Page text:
RRPS picks math instructional material for continuity, rigor | Albuquerque Journal News

The Rio Rancho schools in New Mexico recently did a curriculum adoption for math and chose Eureka Math across the board - from Pre-K through 12th grade. I'm not sure I buy claims of "seamless implementation," and I doubt the curriculum will be in use long enough for any one student to get 13 or more years of it, but I can imagine some benefits from a single K-12 set of curriculum materials. To clarify, that's *in my imagination* and I have no idea if that's the case for Eureka Math.

Mathematics Classroom Observation Protocol for Practices

This classroom observation protocol from the University of Alabama looks at a combination of factors related to student engagement, lesson design and implementation, and class culture based in discourse.

Are math textbooks ready for Common Core? - The Washington Post

One of the reasons it's important for teachers and districts to have some skill evaluating curriculum and its alignment to standards is that you can't always trust the publisher to do their own alignments correctly. Yes, in some cases publisher alignment comes down to slapping a "CCSS-Aligned!" sticker on the cover, but in other cases it can appear to be quite meticulous, with lesson-by-lesson alignments shown in margins of teachers guides or in vast tables with marks where lessons and standards...

What WAS that? or, What was THAT? [#NCTMDenver] | Overthinking my teaching

Christopher Danielson reflects on the final session of #NCTMDenver, a math-love-fest with George and Vi Hart. The talk involved math, it showed off math, it showed a deep appreciation for math, but yet it was difficult to exactly summarize what the talk was about.

Classes should do hands-on exercises before reading and video, Stanford researchers say

I feel like video tutorials have exploded on the web and I remain quite skeptical that a video explaining how to do something is an effective means by which someone should learn. If an animation or other visuals help, then maybe the video works well. But for information that can just as easily be shown statically, then I think video fails to have an advantage. It can even be a disadvantage - case in point, an email I received recently from the university about account security was about 90 second...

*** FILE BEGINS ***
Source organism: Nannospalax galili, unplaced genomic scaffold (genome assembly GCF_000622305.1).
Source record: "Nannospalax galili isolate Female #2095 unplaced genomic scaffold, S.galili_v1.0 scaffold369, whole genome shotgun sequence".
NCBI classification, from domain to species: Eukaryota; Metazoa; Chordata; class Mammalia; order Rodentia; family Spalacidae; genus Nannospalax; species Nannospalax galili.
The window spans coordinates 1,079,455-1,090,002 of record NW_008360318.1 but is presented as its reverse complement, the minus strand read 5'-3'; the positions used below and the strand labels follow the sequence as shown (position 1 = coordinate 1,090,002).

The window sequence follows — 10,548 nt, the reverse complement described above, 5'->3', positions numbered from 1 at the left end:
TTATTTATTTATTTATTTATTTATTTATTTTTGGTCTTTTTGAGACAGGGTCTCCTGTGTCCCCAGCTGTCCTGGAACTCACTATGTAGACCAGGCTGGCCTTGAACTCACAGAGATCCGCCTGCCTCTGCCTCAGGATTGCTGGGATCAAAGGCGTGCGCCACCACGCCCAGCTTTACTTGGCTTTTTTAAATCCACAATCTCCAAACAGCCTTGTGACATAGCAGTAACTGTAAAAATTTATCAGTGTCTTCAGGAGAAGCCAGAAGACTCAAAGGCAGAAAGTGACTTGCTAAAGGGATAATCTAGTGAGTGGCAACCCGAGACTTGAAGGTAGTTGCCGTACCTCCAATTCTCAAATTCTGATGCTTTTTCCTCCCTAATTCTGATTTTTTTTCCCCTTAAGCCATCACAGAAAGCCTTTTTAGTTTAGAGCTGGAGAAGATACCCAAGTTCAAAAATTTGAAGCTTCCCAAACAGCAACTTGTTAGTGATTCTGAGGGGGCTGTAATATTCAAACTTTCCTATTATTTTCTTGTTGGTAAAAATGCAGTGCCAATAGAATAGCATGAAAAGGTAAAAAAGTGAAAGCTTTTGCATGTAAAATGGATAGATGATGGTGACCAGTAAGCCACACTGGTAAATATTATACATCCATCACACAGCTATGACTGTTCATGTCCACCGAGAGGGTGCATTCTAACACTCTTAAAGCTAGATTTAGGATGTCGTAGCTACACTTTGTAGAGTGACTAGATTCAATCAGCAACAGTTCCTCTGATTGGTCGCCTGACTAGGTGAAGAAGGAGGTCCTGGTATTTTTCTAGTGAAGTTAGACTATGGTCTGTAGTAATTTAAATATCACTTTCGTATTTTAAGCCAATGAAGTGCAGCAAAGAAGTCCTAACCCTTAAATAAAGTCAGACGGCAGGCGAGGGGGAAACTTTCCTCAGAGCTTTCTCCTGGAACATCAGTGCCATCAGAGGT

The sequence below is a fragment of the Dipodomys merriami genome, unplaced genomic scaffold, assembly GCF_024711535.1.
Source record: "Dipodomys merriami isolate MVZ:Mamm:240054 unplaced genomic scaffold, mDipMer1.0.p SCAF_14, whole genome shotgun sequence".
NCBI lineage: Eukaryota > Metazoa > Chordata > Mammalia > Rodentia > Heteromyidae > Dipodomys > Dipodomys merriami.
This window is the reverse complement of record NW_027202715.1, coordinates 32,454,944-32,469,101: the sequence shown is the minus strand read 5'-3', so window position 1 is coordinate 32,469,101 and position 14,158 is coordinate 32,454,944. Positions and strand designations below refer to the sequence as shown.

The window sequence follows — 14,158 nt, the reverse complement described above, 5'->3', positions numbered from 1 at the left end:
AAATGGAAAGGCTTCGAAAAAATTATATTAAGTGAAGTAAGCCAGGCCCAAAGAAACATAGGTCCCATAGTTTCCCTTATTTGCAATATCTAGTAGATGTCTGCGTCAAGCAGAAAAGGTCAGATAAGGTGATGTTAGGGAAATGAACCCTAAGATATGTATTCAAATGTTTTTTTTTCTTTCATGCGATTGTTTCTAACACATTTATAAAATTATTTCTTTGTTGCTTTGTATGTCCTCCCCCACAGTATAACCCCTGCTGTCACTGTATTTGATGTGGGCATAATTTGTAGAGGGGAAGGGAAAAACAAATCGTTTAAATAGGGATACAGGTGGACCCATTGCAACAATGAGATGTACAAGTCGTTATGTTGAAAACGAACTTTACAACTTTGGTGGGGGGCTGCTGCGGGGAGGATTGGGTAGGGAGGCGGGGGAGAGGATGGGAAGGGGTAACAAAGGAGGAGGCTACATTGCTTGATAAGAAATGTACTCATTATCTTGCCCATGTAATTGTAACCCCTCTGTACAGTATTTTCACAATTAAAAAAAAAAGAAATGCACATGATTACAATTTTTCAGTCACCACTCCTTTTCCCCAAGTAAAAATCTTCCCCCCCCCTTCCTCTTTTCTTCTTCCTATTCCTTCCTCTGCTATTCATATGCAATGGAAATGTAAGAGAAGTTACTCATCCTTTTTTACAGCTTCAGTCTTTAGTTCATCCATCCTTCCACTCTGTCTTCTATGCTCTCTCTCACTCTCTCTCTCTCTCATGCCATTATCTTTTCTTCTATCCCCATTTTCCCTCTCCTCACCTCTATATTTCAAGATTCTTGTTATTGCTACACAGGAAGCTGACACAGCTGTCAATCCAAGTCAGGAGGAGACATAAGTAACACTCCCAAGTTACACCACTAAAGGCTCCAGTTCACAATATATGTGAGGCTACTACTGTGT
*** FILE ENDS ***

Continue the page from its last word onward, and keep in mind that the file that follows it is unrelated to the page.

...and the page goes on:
Educators Evaluating Quality Instructional Products | Achieve

EQuIP (Educators Evaluating the Quality of Instructional Products) is an effort to build in some quality control when choosing curriculum to meet the Common Core standards. The rubrics are designed to be used at the unit or lesson level; task-level quality judgments are probably best left to domain-specific rubrics like those of cognitive demand in math.

A wakeup call on teacher training - The Denver Post

The National Center on Teacher Quality sometimes gets accused of being an agenda-driven organization, and perhaps that by itself is not a bad thing. NCTQ's vision of quality teacher education - and the means they use to measure it - do not exactly align with those in many schools of education. In Colorado, some programs were made to look worse than they likely are because NCTQ either collected incomplete data or misreported the data they had. Another reason that NCTQ rubs academics the wrong was is tactical - instead of peer-reviewed journals, NCTQ relies on self-published reports accompanies by a massive PR campaign to get their rankings in the hands of journalists who are more than happy to pass it along to the public.

ICME 11 - International Congress on Mathematical Education

At ICME 11 in Mexico in 2008 there was a Topic Study Group for "Research and development in task design and analysis." There are links here to papers that were presented as well as a list of the participants in the TSG.

Assessment Blueprints and Test Specifications

Under most circumstances I'd stick to academic content standards and not use assessment blueprints, but there are exceptions. In the case of PARCC, it's helpful to get some guidance to what high school content might be addressed at Algebra 1 vs Geometry vs Algebra 2, since the Common Core standards themselves don't exactly specify what to expect at each high school grade level.


IMPS is the "Implementing the Mathematical Practice Standards" project from EDC (Education Development Center). Given stories I've heard about the Standards for Mathematical Practice being included in the CCSSM almost as an afterthought, it's interesting to me to see all the attention the SMPs get in comparison to the content standards.

PCMI @ MathForum: Rubric-Implementing Standards for Mathematical Practice

At PCMI, the Park City Mathematics Institute, they have a rubric for the Standards for Mathematical Practice. I like that the rubric separates "task" from "teacher." As *practices*, the SMPs can't be embodied by a task alone but the choice of tasks can predict the likelihood that students will engage in the practices.

SMSG (New Math) Textbooks

If you've heard of the "new math" of the 1960s but don't know exactly what that was, ERIC has a great collection of the "School Mathematics Study Group" (SMSG) textbooks that were at the foundation of new math.

Math = Love: Common Core - Come and Gone: My Experiences as a Classroom Teacher

With new educational standards comes new opportunities for teachers and districts to rethink their curriculum and instruction. Standards can drive change, and often that change isn't exactly specified by the standards themselves. In Oklahoma, the Common Core State Standards had incited change until they didn't, having been repealed by the state legislature. In this post, Sarah Hagan writes about this state of limbo, and her desire to improve with or without the CCSS, while observing the attitudes of some other teachers who never thought the CCSS were anything worth changing for to begin with.